Breck Smither—AP
May 22, 2014 6:04 AM EDT

Drive without discipline is a dangerous thing, particularly at the highest rungs of power. In 1974, when former White House aide Jeb Magruder became a confessed felon, he made a candid statement about the source of his moral failures. “Somewhere between my ambition and my ideals,” he admitted, “I lost my ethical compass.”

Magruder, who died on May 11 at 79, was among the inner circle of top Nixon advisers who helped plan the 1972 break-in at the Democratic headquarters in the Watergate complex. Among the first of the conspirators to cooperate with investigators, he went on to serve seven months in prison. Decades later, he caused a controversy with the contested assertion that Nixon had personally authorized the plot.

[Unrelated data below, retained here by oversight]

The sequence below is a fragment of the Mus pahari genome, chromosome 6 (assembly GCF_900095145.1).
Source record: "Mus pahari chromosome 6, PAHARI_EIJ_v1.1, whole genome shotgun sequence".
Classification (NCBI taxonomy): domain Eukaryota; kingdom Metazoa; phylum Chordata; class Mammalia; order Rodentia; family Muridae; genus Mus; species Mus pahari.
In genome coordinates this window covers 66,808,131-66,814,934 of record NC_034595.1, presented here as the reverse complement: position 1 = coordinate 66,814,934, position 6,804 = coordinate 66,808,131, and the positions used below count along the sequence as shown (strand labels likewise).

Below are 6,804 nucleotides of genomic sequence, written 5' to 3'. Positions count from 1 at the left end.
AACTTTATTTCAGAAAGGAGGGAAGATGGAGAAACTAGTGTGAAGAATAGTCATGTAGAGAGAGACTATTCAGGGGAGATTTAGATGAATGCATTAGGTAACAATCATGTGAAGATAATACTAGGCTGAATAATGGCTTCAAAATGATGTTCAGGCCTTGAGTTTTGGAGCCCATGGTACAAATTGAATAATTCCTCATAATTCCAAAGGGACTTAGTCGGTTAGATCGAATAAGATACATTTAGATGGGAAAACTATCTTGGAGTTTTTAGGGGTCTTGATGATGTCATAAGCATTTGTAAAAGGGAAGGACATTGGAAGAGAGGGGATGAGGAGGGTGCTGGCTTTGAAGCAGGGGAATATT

As with other Watergate figures, Magruder’s sins helped him find faith. After his release from prison, the former businessman and political operative was ordained as a Presbyterian minister. He preached sermons, helped raise money for churches and even led a city commission on ethics and values. To those who noted the irony of this, Magruder had a riposte at the ready. “It’s a characteristic in American life,” he said, “that there is redemption.”


This appears in the June 02, 2014 issue of TIME.

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